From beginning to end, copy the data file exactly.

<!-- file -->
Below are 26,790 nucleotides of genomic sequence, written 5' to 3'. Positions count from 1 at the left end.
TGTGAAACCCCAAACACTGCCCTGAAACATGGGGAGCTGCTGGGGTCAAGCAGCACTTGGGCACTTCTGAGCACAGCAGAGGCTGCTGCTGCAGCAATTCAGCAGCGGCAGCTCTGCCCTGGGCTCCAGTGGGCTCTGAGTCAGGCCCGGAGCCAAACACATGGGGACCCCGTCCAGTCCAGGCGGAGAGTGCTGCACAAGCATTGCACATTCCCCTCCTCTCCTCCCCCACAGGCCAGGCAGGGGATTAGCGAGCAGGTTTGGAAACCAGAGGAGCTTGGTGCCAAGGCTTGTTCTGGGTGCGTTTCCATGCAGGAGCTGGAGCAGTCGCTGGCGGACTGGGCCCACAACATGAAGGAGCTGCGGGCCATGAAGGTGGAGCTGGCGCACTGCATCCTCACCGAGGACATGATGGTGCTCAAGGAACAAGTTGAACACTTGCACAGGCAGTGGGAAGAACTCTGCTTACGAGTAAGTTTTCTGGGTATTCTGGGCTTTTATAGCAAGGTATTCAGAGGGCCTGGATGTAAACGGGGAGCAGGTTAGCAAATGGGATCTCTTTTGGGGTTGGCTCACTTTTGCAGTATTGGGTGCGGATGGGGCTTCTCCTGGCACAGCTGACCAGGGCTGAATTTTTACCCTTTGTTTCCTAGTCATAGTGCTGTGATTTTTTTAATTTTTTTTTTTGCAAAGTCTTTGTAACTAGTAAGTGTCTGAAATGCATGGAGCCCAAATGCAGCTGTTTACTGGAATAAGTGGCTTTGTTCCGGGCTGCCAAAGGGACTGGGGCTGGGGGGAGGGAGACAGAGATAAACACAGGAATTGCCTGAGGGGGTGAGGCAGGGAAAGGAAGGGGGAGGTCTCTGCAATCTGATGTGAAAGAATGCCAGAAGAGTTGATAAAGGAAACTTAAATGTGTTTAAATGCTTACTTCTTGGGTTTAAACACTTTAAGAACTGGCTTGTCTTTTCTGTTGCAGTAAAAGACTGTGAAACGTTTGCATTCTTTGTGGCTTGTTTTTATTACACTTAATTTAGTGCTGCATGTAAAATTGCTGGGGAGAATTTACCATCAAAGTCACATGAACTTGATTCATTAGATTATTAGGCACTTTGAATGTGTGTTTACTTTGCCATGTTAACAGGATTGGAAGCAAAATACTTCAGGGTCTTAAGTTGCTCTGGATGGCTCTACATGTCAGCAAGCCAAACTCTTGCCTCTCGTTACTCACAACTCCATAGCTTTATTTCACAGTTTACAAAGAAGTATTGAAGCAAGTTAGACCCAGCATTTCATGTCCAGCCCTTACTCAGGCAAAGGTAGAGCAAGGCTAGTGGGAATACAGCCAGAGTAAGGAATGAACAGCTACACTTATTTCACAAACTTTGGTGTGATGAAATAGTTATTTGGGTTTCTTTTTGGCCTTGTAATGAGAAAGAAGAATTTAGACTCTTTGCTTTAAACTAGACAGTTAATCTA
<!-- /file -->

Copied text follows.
Below are 26,790 nucleotides of genomic sequence, written 5' to 3'. Positions count from 1 at the left end.
TGTGAAACCCCAAACACTGCCCTGAAACATGGGGAGCTGCTGGGGTCAAGCAGCACTTGGGCACTTCTGAGCACAGCAGAGGCTGCTGCTGCAGCAATTCAGCAGCGGCAGCTCTGCCCTGGGCTCCAGTGGGCTCTGAGTCAGGCCCGGAGCCAAACACATGGGGACCCCGTCCAGTCCAGGCGGAGAGTGCTGCACAAGCATTGCACATTCCCCTCCTCTCCTCCCCCACAGGCCAGGCAGGGGATTAGCGAGCAGGTTTGGAAACCAGAGGAGCTTGGTGCCAAGGCTTGTTCTGGGTGCGTTTCCATGCAGGAGCTGGAGCAGTCGCTGGCGGACTGGGCCCACAACATGAAGGAGCTGCGGGCCATGAAGGTGGAGCTGGCGCACTGCATCCTCACCGAGGACATGATGGTGCTCAAGGAACAAGTTGAACACTTGCACAGGCAGTGGGAAGAACTCTGCTTACGAGTAAGTTTTCTGGGTATTCTGGGCTTTTATAGCAAGGTATTCAGAGGGCCTGGATGTAAACGGGGAGCAGGTTAGCAAATGGGATCTCTTTTGGGGTTGGCTCACTTTTGCAGTATTGGGTGCGGATGGGGCTTCTCCTGGCACAGCTGACCAGGGCTGAATTTTTACCCTTTGTTTCCTAGTCATAGTGCTGTGATTTTTTTAATTTTTTTTTTTGCAAAGTCTTTGTAACTAGTAAGTGTCTGAAATGCATGGAGCCCAAATGCAGCTGTTTACTGGAATAAGTGGCTTTGTTCCGGGCTGCCAAAGGGACTGGGGCTGGGGGGAGGGAGACAGAGATAAACACAGGAATTGCCTGAGGGGGTGAGGCAGGGAAAGGAAGGGGGAGGTCTCTGCAATCTGATGTGAAAGAATGCCAGAAGAGTTGATAAAGGAAACTTAAATGTGTTTAAATGCTTACTTCTTGGGTTTAAACACTTTAAGAACTGGCTTGTCTTTTCTGTTGCAGTAAAAGACTGTGAAACGTTTGCATTCTTTGTGGCTTGTTTTTATTACACTTAATTTAGTGCTGCATGTAAAATTGCTGGGGAGAATTTACCATCAAAGTCACATGAACTTGATTCATTAGATTATTAGGCACTTTGAATGTGTGTTTACTTTGCCATGTTAACAGGATTGGAAGCAAAATACTTCAGGGTCTTAAGTTGCTCTGGATGGCTCTACATGTCAGCAAGCCAAACTCTTGCCTCTCGTTACTCACAACTCCATAGCTTTATTTCACAGTTTACAAAGAAGTATTGAAGCAAGTTAGACCCAGCATTTCATGTCCAGCCCTTACTCAGGCAAAGGTAGAGCAAGGCTAGTGGGAATACAGCCAGAGTAAGGAATGAACAGCTACACTTATTTCACAAACTTTGGTGTGATGAAATAGTTATTTGGGTTTCTTTTTGGCCTTGTAATGAGAAAGAAGAATTTAGACTCTTTGCTTTAAACTAGACAGTTAATCTA